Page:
Setting The Pick – Three takeaways from the early days of this NBA season
It’s only two weeks into the regular season, but the NBA has already given us plenty of drama to enjoy.
The James Harden situation has finally been resolved, with the disgruntled star joining the Clippers.
Luka Doncic chucked up a one-handed three-point dagger for the stat line of the year so far.
Spurs rookie Victor Wembanyama delivered an eye-popping performance to officially announce his arrival to the NBA.
With roughly five games per team in the books, oddsmakers are appropriately adjusting lines based on players over and underachieving.
Here are three notable observations to be mindful of going forward.
Wembanyama arrival game
The French phenom had his first landmark stat line, dropping 38 points, 10 rebounds, two blocks and three three-pointers in a second consecutive victory over the Phoenix Suns, a championship contender.
Wembanyama was averaging 16.3 points, 7.5 rebounds and 2.3 blocks over his first four games, which is already on par with the production of past Rookie of the Year winners.
But this performance on Thursday night showcased how much higher his ceiling is compared to the other ROTY candidates.
The Suns had a top-five defence going into this game, but they simply had no solution for Wembanyama’s God-given advantages.
From a betting perspective, this is the type of statement performance that moves markets.
For now, it appears the window has closed to back him. Injury is likely the only thing preventing him from hoisting the Wilt Chamberlain Trophy. His breakout performance is a good example of how a single outcome can cause seismic shifts in the futures market.
After Doncic’s 49-point barrage, he jumped up into a tie with Nikola Jokic for MVP frontrunner.
Cam Thomas opened the season dropping 36 points off the bench and saw his Sixth Man of the Year odds shorten from +5000 to its current +750.
If there’s any award where this might happen next, I’d keep my eye on Most Improved Player.
Tyrese Maxey is in a tier of his own priced at +200 on FanDuel but it’s way too early for that type of certainty.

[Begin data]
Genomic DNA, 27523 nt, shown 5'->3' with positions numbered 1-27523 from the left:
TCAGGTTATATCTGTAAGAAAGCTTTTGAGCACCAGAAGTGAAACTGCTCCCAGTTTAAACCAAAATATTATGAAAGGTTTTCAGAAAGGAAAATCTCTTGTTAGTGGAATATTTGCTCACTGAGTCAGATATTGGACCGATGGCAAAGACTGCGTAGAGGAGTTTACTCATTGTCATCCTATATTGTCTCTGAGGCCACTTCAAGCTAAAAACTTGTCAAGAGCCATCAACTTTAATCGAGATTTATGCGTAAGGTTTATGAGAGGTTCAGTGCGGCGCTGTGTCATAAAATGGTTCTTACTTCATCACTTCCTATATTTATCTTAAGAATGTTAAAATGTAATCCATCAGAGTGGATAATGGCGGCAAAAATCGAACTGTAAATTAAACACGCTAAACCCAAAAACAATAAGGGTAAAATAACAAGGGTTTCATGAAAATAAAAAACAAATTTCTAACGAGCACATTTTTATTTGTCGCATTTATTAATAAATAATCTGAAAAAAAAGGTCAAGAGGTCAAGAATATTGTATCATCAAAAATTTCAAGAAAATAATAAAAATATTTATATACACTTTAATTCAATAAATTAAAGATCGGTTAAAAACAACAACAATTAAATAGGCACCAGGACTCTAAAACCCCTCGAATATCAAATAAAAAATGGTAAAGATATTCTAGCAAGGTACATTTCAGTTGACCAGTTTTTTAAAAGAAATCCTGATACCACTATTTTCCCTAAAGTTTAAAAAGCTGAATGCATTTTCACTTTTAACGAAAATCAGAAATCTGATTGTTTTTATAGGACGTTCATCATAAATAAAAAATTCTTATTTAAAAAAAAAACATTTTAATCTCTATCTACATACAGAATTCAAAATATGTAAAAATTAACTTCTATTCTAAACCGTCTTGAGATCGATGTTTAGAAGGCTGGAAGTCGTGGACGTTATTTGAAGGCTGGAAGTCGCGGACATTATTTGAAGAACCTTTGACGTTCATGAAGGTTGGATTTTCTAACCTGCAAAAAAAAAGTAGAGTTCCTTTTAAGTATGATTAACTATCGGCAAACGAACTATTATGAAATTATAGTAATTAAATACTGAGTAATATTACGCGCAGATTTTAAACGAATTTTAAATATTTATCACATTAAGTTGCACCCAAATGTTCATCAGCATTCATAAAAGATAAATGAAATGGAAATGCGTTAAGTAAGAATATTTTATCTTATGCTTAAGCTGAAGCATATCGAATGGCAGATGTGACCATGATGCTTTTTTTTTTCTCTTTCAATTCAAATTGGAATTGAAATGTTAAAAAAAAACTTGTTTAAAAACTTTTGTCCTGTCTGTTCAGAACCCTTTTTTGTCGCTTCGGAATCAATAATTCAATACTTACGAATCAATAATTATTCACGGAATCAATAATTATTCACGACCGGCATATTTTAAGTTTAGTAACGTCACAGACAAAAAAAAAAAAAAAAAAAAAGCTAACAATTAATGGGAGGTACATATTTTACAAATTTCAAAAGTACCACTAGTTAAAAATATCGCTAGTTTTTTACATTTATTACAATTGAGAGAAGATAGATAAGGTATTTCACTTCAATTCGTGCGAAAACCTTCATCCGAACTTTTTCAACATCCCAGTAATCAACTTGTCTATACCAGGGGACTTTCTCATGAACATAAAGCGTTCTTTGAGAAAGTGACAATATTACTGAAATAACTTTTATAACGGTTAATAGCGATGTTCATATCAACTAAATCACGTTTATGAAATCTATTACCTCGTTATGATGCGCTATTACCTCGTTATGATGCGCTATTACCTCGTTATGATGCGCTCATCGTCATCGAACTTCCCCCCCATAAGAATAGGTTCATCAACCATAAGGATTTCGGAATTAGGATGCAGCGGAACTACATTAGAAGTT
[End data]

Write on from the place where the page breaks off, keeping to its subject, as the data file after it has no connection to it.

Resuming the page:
Several players on the list are capable of breakout performances and could shoot up the board with one good stat line.
Moving from individuals to teams, Boston’s 155-104 shellacking of the Pacers should put bettors on notice.
It was their second-highest scoring game in franchise history, only trumped by the 1959 Celtics when they dropped 173 versus the Minneapolis Lakers.
The feat in itself is already an achievement, but what makes it more impressive was how fast it happened.
The Celtics overhauled their roster by bringing in two critical pieces in Kristaps Porzingis and Jrue Holiday. Traditionally you’d expect new teammates to require several game reps before flashing their true potential.
It took Boston four games.
As of today, the Celtics are the No.1-ranked offence and defence in the NBA.
Head coach Joe Mazzulla has a roster that aligns perfectly with his offensive philosophy – maximum floor spacing with five three-point threats on at all times.
Defensively, Boston is a nightmare for any opposing player. Holiday and Derrick White might be the league’s toughest defensive backcourt. Jayson Tatum and Jaylen Brown have the athleticism to stand up to any opposing wing. Porzingis is holding down the paint with Al Horford still operating as a defensive anchor in his age-37 season.
One way I’d capitalize on their accelerated success is via the new In-Season Tournament.
Boston is grouped with Brooklyn, Chicago, Orlando, and Toronto – all teams clearly in a tier below.
Even if the Celtics lose one of those group-play games, I still think they’d get away with advancing to the knockout rounds via point differential.
The other four teams are comparable enough in skill that I’d bet against any of them finishing 4-0 in the group stage.
If you don’t want the variance of betting Boston game by game, taking them -150 to win their group is a solid pivot to capitalize on their early form.
Passing of the torch
On the Raptors front, the biggest takeaway is the evolution of Scottie Barnes and his role with this team.
Through six games, his jump in usage rate looks permanent – he’s up to 24.4 per cent versus 20.0 last year. He currently leads the team, whereas last season he was third behind Pascal Siakam and Fred VanVleet.
Dennis Schroder has seamlessly absorbed VanVleet’s role as Toronto’s facilitator, but he doesn’t look for his own shot at the same rate as FVV.
Siakam has experienced a steep drop-off and expectations need to be adjusted accordingly. His scoring has dropped by more than seven points per game, he’s averaging two minutes less per game, and has the ball less frequently.
Last week I flagged Toronto’s improvement in assist rate, which has carried over into the second week.
This actually comes at Siakam’s loss. He’s operating in less isolation actions and experiencing an 18 per cent drop off in pass volume.
When betting on the Raptors, a mental note must be made: Schroder and Barnes are carrying the load.
Their props are being elevated by the oddsmakers, but it aligns with what we’re seeing on court.
I mentioned MIP being an award to capitalize on, with Maxey being so far ahead of the pack. Barnes is currently the second choice on FanDuel at +1000 and has a legitimate case considering his growth on both ends of the floor.